on 4/28/10 2:35 pm - Billings, MT
 Do NOT get this surgery or any weight loss surgery.

Read up on "NIPHS" or post bariatric surgery hypoglycemia.

I am 5 years post op.

I have seizures.

My blood sugars drop to lows of 26 for NO reason.

I eat right.

I don't drink alcohol.

I consume enough water.

I have a diploma in fitness and nutrition!

My short term memory is very very bad.

I had a GREAT career and now I am soc. sec. disability.

The ER doc. I  saw at the hosp. in BILLINGS (the only hosp. here that does this surgery) for one of my complications (two nice ugly ulcers right where my pouch meets my intestine) had NO CLUE what gastric bypass was and I had to explain it to him!!!  Then go back the next day still vomiting blood.  (About 6 months ago)  got to see my surgeon then........

I carry water in my purse, in my car, in the trunk of my car and of course I am at home with water all the time.

I cannot touch sugar, unless I HAVE to swi**** around my mouth because there are no glucose tabs around to save my life and keep me from passing out or having a seizure.

I cannot touch almost anything they say you can after this surgery.  I live on rabbit food.  

I shake, I tremor, I am afraid to drive, (I shouldn't drive!)

I have had three big seizures and smaller ones.  One was a reallllly big long one.

I've ridden in an ambulance more times than I care to count - and from my ex-workplace.

It has caused me so many problems you will never know.


Elizabeth N.
on 5/2/10 7:17 am - Burlington County, NJ
****hugs**** Hey Amy, would you like to talk by phone? If so, click on "contact" and send me a PM.

I'm going to be in MT for most of the summer, but on the other side of the state. I dunno if we could work out a way to meet in person.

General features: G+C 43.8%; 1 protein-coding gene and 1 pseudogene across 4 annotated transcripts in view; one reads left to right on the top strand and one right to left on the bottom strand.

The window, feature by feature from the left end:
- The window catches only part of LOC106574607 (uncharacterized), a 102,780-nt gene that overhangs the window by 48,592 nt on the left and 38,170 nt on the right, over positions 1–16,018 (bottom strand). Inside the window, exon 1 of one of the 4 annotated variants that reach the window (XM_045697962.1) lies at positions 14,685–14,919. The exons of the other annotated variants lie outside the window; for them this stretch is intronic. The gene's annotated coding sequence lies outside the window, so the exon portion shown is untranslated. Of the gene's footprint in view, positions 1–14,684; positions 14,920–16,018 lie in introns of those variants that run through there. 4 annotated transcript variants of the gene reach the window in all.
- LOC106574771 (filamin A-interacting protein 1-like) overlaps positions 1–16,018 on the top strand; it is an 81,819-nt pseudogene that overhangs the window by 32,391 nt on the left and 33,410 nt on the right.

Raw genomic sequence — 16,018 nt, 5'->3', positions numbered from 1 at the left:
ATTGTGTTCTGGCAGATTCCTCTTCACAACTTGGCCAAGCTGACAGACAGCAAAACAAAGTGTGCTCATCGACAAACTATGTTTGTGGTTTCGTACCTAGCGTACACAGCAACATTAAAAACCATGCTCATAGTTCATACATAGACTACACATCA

Did you connect with Beth and Vitalady?

I hope you are getting the message that you are not alone with what you're facing. You are not crazy. There are people out here who are also having problems and who are working on this stuff, looking for answers and for people who can help.
(deactivated member)
on 5/4/10 3:40 am - Makawao, HI

Well this is crazy.  Why didn't I see this prior to surgery. Now what? 
Elizabeth N.
on 5/4/10 4:03 am - Burlington County, NJ
Well, the good news is that the kind of complications Amy has so powerfully described are at the far end of a "bell curve" of results. The majority of people who have WLS will lose at least 50% of their excess weight and will--assuming they know how to take vitamins and get lab work done once in a while to make sure they aren't malnourished--have no particular issues.

HOWEVER, notice that there are several caveats implicit in that statement: (And Amy, if you are reading this, I am in no way implying that you are guilty of ANY of this, okay?)

1. You must be compliant with the rules for living with your surgery. This means not just diet and exercise, but SUPPLEMENTING!!!!!!!!!!!!!!11!!!! eleventy!!!!!! And getting labs done regularly, at least twice a year, and NOT trusting some doctor to say, "Oh all is well" and waltzing off on your merry way, throwing back a couple of Flintstones and a calcium pill.

You see, doctors go by the medical model, which is to look for "disease" and then treat it. When you're talking about nutrition, this means that they look for deficiencies and disorders (if they're smart and you're lucky to find someone who has a clue about the subject at ALL) and will then try to "treat the disorder." MAYBE. But the other side of that coin is that in the, oh, maybe 6 credit hours they got as undergrads about nutrition, they got drummed into their skulls that too much of a nutrient is "poisonous" and they were indoctrinated to be afraid of going to "excess."